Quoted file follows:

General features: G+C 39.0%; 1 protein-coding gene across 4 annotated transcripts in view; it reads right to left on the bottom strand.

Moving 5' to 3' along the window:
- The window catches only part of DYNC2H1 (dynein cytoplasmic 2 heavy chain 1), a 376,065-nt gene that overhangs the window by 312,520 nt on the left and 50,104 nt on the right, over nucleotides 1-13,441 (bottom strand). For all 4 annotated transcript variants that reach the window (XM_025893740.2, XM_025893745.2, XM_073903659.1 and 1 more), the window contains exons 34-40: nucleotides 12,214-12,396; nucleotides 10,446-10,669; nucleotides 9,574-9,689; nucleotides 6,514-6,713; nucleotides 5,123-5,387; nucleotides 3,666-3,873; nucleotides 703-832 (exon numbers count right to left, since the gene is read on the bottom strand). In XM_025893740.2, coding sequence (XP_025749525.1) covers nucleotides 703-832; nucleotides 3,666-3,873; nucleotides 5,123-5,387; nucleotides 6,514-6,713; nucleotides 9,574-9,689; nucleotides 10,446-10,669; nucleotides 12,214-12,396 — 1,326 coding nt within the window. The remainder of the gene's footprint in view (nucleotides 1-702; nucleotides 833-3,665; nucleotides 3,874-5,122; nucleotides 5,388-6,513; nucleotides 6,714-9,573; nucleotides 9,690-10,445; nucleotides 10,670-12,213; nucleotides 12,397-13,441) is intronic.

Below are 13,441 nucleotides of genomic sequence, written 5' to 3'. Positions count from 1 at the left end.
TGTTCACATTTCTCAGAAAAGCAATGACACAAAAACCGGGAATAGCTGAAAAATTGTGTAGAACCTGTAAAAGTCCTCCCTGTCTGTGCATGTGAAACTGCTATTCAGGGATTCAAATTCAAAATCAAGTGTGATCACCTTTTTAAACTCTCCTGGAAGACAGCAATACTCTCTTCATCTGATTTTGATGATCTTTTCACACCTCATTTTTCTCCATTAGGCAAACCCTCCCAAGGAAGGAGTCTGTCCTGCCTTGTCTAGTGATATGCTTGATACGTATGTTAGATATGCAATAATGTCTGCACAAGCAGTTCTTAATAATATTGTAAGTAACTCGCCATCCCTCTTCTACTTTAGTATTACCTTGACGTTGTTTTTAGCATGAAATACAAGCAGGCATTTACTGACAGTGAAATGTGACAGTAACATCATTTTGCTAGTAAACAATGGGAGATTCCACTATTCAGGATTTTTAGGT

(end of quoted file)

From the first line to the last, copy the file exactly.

General features: G+C 39.0%; 1 protein-coding gene across 4 annotated transcripts in view; it reads right to left on the bottom strand.

Moving 5' to 3' along the window:
- The window catches only part of DYNC2H1 (dynein cytoplasmic 2 heavy chain 1), a 376,065-nt gene that overhangs the window by 312,520 nt on the left and 50,104 nt on the right, over nucleotides 1-13,441 (bottom strand). For all 4 annotated transcript variants that reach the window (XM_025893740.2, XM_025893745.2, XM_073903659.1 and 1 more), the window contains exons 34-40: nucleotides 12,214-12,396; nucleotides 10,446-10,669; nucleotides 9,574-9,689; nucleotides 6,514-6,713; nucleotides 5,123-5,387; nucleotides 3,666-3,873; nucleotides 703-832 (exon numbers count right to left, since the gene is read on the bottom strand). In XM_025893740.2, coding sequence (XP_025749525.1) covers nucleotides 703-832; nucleotides 3,666-3,873; nucleotides 5,123-5,387; nucleotides 6,514-6,713; nucleotides 9,574-9,689; nucleotides 10,446-10,669; nucleotides 12,214-12,396 — 1,326 coding nt within the window. The remainder of the gene's footprint in view (nucleotides 1-702; nucleotides 833-3,665; nucleotides 3,874-5,122; nucleotides 5,388-6,513; nucleotides 6,714-9,573; nucleotides 9,690-10,445; nucleotides 10,670-12,213; nucleotides 12,397-13,441) is intronic.

Below are 13,441 nucleotides of genomic sequence, written 5' to 3'. Positions count from 1 at the left end.
TGTTCACATTTCTCAGAAAAGCAATGACACAAAAACCGGGAATAGCTGAAAAATTGTGTAGAACCTGTAAAAGTCCTCCCTGTCTGTGCATGTGAAACTGCTATTCAGGGATTCAAATTCAAAATCAAGTGTGATCACCTTTTTAAACTCTCCTGGAAGACAGCAATACTCTCTTCATCTGATTTTGATGATCTTTTCACACCTCATTTTTCTCCATTAGGCAAACCCTCCCAAGGAAGGAGTCTGTCCTGCCTTGTCTAGTGATATGCTTGATACGTATGTTAGATATGCAATAATGTCTGCACAAGCAGTTCTTAATAATATTGTAAGTAACTCGCCATCCCTCTTCTACTTTAGTATTACCTTGACGTTGTTTTTAGCATGAAATACAAGCAGGCATTTACTGACAGTGAAATGTGACAGTAACATCATTTTGCTAGTAAACAATGGGAGATTCCACTATTCAGGATTTTTAGGT